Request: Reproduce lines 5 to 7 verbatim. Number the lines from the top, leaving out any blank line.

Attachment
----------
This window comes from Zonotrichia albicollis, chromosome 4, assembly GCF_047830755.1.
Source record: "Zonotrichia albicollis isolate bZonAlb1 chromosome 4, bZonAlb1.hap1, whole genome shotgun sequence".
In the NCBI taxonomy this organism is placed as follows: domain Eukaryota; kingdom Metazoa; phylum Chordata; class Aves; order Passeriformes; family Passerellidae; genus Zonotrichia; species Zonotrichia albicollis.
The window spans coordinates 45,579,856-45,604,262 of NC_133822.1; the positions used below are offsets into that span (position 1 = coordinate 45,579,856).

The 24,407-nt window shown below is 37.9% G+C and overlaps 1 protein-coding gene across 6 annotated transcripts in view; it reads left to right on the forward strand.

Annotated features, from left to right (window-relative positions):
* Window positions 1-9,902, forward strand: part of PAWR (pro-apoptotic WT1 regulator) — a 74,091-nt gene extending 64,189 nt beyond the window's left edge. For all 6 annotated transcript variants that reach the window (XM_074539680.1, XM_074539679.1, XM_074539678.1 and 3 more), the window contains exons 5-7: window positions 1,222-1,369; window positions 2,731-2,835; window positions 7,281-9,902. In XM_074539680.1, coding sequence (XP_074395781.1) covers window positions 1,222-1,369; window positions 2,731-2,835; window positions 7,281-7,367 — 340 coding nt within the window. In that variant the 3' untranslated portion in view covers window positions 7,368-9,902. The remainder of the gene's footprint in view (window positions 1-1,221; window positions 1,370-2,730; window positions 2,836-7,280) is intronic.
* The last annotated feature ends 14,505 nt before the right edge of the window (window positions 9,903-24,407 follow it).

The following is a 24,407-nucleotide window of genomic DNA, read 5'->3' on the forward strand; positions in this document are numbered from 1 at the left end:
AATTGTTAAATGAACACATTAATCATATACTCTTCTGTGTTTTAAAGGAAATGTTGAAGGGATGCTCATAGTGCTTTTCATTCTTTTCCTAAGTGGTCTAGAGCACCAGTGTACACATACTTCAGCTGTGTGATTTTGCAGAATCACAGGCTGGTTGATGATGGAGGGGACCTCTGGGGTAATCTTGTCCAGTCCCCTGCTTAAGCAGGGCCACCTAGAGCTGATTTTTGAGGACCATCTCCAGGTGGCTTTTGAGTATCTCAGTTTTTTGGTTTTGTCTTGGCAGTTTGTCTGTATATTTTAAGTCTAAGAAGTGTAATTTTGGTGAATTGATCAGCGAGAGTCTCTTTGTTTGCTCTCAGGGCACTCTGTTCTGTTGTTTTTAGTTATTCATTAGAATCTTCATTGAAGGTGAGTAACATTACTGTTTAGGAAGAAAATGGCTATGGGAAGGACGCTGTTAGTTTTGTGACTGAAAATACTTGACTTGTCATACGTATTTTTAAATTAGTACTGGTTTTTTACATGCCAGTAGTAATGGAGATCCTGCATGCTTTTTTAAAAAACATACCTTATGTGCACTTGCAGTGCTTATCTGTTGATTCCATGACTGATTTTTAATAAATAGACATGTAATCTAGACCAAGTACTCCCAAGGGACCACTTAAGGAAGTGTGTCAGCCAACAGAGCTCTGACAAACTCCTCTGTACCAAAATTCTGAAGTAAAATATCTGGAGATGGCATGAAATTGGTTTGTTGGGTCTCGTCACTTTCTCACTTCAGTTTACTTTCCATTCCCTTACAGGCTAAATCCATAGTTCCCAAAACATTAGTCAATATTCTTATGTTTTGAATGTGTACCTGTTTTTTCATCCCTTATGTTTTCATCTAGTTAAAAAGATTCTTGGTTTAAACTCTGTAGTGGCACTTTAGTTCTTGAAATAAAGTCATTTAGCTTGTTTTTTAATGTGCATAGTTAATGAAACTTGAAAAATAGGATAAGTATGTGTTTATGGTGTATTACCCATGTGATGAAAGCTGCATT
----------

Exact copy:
The 24,407-nt window shown below is 37.9% G+C and overlaps 1 protein-coding gene across 6 annotated transcripts in view; it reads left to right on the forward strand.

Annotated features, from left to right (window-relative positions):
* Window positions 1-9,902, forward strand: part of PAWR (pro-apoptotic WT1 regulator) — a 74,091-nt gene extending 64,189 nt beyond the window's left edge. For all 6 annotated transcript variants that reach the window (XM_074539680.1, XM_074539679.1, XM_074539678.1 and 3 more), the window contains exons 5-7: window positions 1,222-1,369; window positions 2,731-2,835; window positions 7,281-9,902. In XM_074539680.1, coding sequence (XP_074395781.1) covers window positions 1,222-1,369; window positions 2,731-2,835; window positions 7,281-7,367 — 340 coding nt within the window. In that variant the 3' untranslated portion in view covers window positions 7,368-9,902. The remainder of the gene's footprint in view (window positions 1-1,221; window positions 1,370-2,730; window positions 2,836-7,280) is intronic.